Monday, 24 August 2015

White Gold

After a few days of bribing the goats with grain and with a little help from Mike to steady the front end, I have collected my very first harvest of goat's milk -

Ok maybe "harvest" is too grand a word. I had milked nearly a pint when the goat stuck her poo-ridden back foot straight into the jug. I had to throw that milk out, grab a clean jug, and start all over again. I don't want to take too much milk as her baby needs first dibs. I just want her to get comfortable with the milking process, and the bonus is enough milk for my daily tea and coffee intake.

It doesn't taste "goaty" like store-bought goat's milk. Except for being less creamy than cow's milk, there isn't a whole lot of difference. I filter it, but I don't pasteurise it. I practice basic milking hygiene and cool the milk quickly, that's about it.

The vet comes in a week to give the goats a thorough check-up and some blood tests. If they pass, they can move from their pheasant pen quarantine to the new goat enclosure. The goat pen is already finished, I just need to put some rubber matting in the goat shed for their comfort.

I put a section of rubber matting in their temporary shelter, and the kids immediately started leaping and springing on it. I found myself on second-hand websites looking for a small, cheap trampoline just to see what the kids would make of it. I think it sounds like a fun idea; Mike thinks it sounds like evidence to be given at my future sanity hearing.

I forgot to give you all an update on J the jay fledgeling. We released him a few weeks ago and he hung around the garden for a few days. He's since expanded his territory, but we see him around. He's easy to identify as his tail feathers are ragged from being in a cage. When he moults and grows new feathers, he will melt into the general jay population. J was never domesticated, or even tame. As soon as he could feed himself, he wanted to move on.

I miss him though.


Paula said...

This is what you need ( inventor's last name was Henry; he fashioned his milker from parts from an auto parts store, and the whole contraption fits on a canning jar which you operate one-handed. The entire quantity of milk goes directly into the canning jar, thus avoiding any contamination from poo-encrusted hooves or anything else, for that matter. If I had goats to milk, I would definitely have a Henry Milker.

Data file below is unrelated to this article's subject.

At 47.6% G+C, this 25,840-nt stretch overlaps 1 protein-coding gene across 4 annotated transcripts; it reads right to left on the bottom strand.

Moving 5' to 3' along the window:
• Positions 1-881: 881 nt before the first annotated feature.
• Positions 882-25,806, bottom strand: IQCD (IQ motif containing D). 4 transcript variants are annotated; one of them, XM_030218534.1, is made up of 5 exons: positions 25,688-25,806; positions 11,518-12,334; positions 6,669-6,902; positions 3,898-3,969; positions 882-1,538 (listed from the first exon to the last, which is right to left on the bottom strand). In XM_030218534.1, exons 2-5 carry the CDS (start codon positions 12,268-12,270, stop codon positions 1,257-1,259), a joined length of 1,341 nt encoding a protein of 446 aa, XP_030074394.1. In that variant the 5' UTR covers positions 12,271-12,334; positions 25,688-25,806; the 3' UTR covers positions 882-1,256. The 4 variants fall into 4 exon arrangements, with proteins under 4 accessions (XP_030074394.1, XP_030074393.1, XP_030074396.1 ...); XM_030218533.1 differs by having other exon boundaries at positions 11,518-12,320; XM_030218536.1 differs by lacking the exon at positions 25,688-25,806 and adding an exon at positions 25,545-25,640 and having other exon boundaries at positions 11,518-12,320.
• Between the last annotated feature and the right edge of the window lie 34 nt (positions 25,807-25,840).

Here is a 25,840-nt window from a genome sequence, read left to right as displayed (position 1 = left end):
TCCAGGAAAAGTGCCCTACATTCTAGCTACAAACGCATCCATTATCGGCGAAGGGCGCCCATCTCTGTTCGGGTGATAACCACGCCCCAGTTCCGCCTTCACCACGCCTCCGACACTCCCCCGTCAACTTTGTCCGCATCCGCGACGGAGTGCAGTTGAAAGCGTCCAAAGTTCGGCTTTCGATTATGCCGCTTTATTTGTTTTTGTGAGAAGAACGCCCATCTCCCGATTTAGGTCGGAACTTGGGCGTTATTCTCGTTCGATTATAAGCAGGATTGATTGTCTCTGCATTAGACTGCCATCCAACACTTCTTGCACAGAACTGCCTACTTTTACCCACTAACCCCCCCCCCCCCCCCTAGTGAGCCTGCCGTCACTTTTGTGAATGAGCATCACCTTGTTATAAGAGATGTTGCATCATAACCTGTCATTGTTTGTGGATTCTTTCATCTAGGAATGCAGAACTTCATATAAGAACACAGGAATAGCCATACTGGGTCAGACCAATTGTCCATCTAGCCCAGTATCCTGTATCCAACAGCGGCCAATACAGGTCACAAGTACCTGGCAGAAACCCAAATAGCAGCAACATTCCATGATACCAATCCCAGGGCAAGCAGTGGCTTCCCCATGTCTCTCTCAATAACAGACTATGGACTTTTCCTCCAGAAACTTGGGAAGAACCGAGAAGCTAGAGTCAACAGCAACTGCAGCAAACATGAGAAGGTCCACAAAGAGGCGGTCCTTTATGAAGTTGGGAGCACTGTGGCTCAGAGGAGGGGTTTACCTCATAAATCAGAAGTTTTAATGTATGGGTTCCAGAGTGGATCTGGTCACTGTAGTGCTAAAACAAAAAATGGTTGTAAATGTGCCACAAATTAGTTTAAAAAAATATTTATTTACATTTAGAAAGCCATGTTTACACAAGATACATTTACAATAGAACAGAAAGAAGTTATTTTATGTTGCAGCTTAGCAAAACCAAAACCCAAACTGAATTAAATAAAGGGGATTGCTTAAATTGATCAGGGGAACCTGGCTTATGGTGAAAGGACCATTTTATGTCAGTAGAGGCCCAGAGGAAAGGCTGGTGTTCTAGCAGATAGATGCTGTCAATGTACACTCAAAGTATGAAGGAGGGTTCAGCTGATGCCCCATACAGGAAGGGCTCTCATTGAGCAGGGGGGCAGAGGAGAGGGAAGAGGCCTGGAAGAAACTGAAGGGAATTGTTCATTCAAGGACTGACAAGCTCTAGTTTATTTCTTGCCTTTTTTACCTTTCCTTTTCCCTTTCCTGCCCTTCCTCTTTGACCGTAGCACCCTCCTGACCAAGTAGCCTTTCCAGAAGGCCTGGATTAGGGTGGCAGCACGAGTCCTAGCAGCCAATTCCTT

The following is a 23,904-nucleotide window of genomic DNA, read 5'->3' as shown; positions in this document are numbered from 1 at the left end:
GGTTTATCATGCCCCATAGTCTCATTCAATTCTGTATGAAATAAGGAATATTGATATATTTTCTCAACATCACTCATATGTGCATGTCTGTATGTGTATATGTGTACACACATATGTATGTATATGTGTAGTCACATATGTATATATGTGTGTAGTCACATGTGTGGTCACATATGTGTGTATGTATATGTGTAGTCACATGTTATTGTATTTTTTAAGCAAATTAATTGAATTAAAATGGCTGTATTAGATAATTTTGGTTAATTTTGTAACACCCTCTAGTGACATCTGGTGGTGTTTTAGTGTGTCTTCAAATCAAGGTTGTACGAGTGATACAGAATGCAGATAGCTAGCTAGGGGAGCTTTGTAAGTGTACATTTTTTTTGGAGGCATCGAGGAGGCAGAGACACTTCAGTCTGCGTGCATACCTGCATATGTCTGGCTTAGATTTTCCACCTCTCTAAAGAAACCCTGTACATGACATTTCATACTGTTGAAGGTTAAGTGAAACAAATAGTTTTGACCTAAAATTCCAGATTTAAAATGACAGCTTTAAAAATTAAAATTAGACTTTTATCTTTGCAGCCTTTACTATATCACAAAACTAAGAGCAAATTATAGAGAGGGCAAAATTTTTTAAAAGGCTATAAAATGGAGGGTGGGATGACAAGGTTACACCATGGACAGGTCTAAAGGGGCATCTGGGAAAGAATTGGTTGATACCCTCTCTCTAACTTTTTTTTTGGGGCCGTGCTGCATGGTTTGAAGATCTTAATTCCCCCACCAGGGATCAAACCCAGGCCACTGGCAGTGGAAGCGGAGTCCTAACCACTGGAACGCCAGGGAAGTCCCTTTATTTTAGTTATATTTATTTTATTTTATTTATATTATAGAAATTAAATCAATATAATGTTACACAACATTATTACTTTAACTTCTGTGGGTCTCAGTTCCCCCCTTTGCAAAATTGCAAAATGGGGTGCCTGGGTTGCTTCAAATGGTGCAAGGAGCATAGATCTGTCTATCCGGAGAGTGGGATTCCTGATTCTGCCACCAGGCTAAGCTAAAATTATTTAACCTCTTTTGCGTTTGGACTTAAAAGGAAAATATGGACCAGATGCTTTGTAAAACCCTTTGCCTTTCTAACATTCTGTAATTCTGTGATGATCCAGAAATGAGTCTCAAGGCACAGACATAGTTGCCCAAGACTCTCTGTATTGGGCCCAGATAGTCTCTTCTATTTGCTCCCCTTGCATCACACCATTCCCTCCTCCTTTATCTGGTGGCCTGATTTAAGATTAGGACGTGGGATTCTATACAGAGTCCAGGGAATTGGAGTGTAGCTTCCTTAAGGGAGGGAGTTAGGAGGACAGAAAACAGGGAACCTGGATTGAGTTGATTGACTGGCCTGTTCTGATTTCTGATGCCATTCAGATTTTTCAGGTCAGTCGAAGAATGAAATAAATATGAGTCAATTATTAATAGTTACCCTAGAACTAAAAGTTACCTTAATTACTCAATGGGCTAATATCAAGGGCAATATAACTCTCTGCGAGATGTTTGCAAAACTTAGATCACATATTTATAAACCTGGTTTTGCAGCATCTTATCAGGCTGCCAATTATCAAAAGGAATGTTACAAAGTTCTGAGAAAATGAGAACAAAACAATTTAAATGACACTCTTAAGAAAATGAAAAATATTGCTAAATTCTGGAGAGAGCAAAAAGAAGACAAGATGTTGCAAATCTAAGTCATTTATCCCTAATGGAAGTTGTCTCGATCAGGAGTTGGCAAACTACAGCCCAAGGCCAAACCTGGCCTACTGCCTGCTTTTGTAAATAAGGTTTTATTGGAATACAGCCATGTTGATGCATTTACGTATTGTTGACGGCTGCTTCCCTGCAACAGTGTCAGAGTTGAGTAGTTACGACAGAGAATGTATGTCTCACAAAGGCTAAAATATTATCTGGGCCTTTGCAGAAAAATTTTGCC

Not sure how I missed you getting goats!

Hazel said...

Goats on a trampoline? It's got to be done!
If I hear of an old trampoline going free, I'll let you know...

I'm glad J is doing ok. I've no idea if our young woodpecker (rescued from the cat) survived or not.

And congratulations on the milk. Has the other goat got a name yet? If not, what about Eurwen (means gold and white) or Eira (means snow)? Tanwen means white fire? Apparently Blodwyn means white flower. Or of course there's always Myfanwy, which I could say reminds me of the John Betjeman poem, but I'll confess to owning David Essex's Greatest Hits CD :))

Seester said...

Fresh milk and eggs everyday sounds pretty nice. (Presuming both are goat-poop-free. Or any-kind-of-poop-free.)
I actually like your idea about the baby goat trampoline, but the first thoughts I had, in this order, were: a) I wonder if the statistics regarding trampoline accidents would be valid when applied to goat safety*, and b) I bet goats grow so fast that by the time the trampoline was delivered and set up, they'd be sedate adults.
And I just looked it up on the internets. According to "Trampolines are no Place for Kids."
Case closed.

Anonymous said...

Make sure you keep an eye on Mike when the trampoline arrives.
He may be fighting the "kids" for his turn!

Anonymous said...

Holy smoke Seester - you had me in stitches!